Monday morning [April 21st], our regiment was called out to support some cavalry that had got as far as a place called Big Springs [Lacey’s Springs] but after marching about two miles through the mud, we was sent back to camp supposing they would not want us but in the afternoon about two o’clock, they sent for us again so we had to start and it poured down with rain. And after marching to the Springs about 6 miles, we was all pretty well soaked through. At night some of the boys was quartered in a large barn but three companies—I, G, [&] D was in a large grist mill where we thought we could rest very well for the night. But about 12 o’clock there was a call for Co. I & B to turn out. The cavalry pickets got a little scared. They thought they could see a rebel camp about two miles out so they thought it would be a good time to go and try to capture them and we was willing to try it. But pshaw! when we got there, there was not anything. Then you had better believe we was mad. To think we had to leave our rest for nothing. But we went back and rested till about nine. Then we had to start again and reached this place driving a few of them. I say a few for I don’t think there is a great many left. I reckon Old Jackson is on his way to Richmond as fas as he can go but left enough back to trouble us. It must be so or else he would have made a stand before now.
We are only 28 miles from Staunton. This is a place we understand the Yankees could never come into but I reckon we shall be in before Saturday night, if please God. The other regiments catched up with us last night. We expected a little brush yesterday afternoon as they they was some drawn up in line of battle but they left again. A company of cavalry dashed into the town swinging their sabres and yelling but they met with no resistance at all. They captured a few prisoners but this occurs every day.
This is the fourth letter I have commenced to write since we left our camp near Edinburg and I have had to stop every time. Today I am on guard over some ammunition so I cannot write all I wish but I will write again in a few days if God spared me. Remember me to all. Ever your friend and well wisher, — Henry Fieldsend.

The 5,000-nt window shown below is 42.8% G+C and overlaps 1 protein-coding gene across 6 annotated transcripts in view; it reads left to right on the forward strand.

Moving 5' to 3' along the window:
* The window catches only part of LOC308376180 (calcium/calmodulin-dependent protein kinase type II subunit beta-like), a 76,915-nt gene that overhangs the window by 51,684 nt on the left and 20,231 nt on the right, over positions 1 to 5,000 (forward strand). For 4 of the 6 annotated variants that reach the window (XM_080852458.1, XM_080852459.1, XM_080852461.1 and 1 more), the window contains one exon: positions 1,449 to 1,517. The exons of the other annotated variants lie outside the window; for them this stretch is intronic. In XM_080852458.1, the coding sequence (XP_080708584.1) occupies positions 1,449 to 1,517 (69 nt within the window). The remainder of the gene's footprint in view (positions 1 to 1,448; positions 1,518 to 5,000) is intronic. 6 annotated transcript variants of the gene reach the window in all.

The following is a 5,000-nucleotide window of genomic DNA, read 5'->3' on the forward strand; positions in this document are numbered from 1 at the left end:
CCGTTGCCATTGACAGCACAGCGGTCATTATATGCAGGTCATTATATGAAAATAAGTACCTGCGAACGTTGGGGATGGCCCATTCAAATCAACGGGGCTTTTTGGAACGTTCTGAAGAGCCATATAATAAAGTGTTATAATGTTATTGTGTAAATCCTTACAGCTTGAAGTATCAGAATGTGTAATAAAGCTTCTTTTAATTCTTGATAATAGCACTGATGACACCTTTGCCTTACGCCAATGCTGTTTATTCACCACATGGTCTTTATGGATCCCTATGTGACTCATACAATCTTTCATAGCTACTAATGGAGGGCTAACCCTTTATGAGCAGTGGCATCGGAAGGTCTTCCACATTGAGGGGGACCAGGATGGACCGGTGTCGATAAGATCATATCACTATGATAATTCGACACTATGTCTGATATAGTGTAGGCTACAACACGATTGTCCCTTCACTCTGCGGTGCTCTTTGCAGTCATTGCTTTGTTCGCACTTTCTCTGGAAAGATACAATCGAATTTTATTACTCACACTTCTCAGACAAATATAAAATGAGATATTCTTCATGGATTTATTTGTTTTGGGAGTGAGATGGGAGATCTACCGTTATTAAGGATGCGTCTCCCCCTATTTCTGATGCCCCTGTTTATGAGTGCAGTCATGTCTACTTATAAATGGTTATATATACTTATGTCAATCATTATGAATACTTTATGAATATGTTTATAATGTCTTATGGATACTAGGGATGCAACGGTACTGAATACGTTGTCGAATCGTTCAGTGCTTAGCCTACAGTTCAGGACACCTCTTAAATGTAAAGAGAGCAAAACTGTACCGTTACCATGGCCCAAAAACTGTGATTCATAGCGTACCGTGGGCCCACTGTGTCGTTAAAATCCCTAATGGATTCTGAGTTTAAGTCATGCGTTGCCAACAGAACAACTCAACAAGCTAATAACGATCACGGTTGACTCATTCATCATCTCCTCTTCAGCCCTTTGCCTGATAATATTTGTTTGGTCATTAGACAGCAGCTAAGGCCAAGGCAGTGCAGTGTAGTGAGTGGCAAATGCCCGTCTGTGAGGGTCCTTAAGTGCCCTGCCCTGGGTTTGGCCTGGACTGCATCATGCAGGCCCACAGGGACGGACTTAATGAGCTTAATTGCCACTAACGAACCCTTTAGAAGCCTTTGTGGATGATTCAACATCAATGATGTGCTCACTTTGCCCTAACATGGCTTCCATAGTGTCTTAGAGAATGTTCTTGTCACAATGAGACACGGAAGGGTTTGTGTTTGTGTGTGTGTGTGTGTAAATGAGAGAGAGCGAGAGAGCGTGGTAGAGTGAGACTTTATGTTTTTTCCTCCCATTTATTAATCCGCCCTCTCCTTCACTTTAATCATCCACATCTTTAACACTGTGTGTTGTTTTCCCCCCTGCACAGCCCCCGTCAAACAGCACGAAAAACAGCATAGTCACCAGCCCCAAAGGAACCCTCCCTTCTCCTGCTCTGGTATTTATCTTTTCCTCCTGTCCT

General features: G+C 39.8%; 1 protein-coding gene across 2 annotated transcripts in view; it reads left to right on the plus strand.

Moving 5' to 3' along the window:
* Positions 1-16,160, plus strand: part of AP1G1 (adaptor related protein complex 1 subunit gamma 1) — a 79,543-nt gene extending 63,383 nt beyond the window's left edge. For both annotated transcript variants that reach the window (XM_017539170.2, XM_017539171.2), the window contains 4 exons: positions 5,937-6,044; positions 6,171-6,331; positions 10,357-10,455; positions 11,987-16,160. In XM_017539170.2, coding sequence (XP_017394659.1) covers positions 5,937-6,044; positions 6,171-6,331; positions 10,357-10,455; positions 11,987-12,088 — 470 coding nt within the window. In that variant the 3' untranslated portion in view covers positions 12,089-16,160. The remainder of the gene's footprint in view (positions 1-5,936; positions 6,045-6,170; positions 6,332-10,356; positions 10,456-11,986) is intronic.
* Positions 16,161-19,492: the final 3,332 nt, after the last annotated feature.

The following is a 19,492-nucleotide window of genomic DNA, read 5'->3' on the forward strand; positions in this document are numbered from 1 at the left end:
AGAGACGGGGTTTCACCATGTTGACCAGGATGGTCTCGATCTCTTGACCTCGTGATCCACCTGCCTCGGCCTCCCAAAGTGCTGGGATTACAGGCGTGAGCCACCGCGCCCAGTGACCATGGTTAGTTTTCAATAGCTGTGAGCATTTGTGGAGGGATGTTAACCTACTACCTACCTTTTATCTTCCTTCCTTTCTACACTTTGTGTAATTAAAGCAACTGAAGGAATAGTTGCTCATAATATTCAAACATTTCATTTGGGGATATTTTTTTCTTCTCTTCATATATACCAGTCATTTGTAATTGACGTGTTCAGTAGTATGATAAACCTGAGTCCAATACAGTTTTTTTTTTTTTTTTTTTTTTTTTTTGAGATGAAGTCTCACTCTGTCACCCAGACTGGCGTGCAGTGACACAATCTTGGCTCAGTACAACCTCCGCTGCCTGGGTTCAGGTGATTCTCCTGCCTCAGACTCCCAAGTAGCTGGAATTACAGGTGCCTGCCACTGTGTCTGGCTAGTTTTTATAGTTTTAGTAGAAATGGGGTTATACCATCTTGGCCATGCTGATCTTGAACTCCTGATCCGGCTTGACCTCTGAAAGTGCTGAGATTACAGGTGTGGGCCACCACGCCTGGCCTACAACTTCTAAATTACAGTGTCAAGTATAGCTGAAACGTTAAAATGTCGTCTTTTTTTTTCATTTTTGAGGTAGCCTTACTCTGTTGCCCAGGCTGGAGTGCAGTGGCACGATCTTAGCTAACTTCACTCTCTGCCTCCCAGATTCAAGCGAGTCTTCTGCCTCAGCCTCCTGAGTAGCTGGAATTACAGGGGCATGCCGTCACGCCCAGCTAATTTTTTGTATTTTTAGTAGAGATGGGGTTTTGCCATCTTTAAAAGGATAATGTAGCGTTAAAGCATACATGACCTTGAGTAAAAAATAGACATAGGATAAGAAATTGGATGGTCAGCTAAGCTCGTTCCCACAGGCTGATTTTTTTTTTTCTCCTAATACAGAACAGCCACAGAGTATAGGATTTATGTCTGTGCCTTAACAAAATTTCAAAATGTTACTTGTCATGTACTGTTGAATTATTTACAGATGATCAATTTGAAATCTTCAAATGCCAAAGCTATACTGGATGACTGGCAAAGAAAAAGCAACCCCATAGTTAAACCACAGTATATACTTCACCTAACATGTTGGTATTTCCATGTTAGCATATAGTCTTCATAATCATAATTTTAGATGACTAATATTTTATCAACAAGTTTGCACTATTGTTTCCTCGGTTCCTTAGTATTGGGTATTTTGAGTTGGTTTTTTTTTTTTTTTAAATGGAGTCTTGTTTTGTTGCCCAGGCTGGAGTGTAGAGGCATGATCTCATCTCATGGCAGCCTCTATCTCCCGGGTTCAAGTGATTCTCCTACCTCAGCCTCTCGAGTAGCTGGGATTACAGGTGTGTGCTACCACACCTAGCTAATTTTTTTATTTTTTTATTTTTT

Robert & James are both well.
Transcription Letter Two
Sunday eve, April 27, 1862
Dear friend Mary Ann,
I wrote you a letter last Wednesday after making several attempts before that which I hope you have received for I gave you a description of our proceedings from Woodstock and I know if you get it, you will excuse me for not writing before. I did but I tried my best several times and when I got about a page wrote, it would be, “Come boys, fall in quick!” I have felt mad enough to throw both pen and paper away but then it would do no good for me. Have got to take it as it comes and I can tell you it comes pretty rough and I thought so when I could not finish a letter home. But we don’t know the moment we are to be called out night or day.
Yesterday afternoon I worked hard fixing up tents in good shape thinking we would have a good night’s rest. Then at night, we had to pull them down and sleep out again. But after all, we don’t mind it half as much as you would think we should for we don’t care much about the tents anyway for it don’t take us long to fix up a house with rails. Last Friday night, Robert [Cochran], Arthur Gregory and I fixed the nicest little place you ever see and built a good fire at front of it and made ourselves some good coffee. And after we had got it boiled ready for drinking, I says, “Robert, do you know what I am wishing?” He says, “No, why?” Says I, “I wish the old woman could see us now. I wonder what she would think?” I guess we talked two hours about you and talked myself to sleep. And then I dreamed about you all night long. I was at home and what talking we did have. I never felt so happy in my life. And when I woke up, I felt lost and looked round in all directions. I could not convince myself.
It is now roll call so I have to stop without finishing for I shall have a chance to post in the morning. Excuse looks for I have wrote it at two-forty. May God ever bless you, hoping the war will soon be over. Ever your true friend and well wisher, — Henry
P. S. Write soon. I will write you a letter on the first chance & don’t forget Ellen & Mattie. Good night & God bless you.
for Mary Ann
Monday morning in haste. I am on guard again today. Don’t let anyone see this. I am ashamed to send it, it looks so. God bless you all.
Transcription Letter Three
April 30th 1862
I received yours of the 10th yesterday and take the first opportunity to answer it though I have nothing of interest to write about. I posted a short note to your Mother last Sunday after finishing our march and we have been kept pretty still since—that is, as regards marching. And I think two or three days rest from the roads will do us good and I think we all look & feel better for it. Everything keeps quiet with the exception of scouting and picketing and as a matter of course, we must attend to that or else they might come some night and surprise us with a little visit though I don’t think that Jackson will ever fight while there is any chance for his to retreat.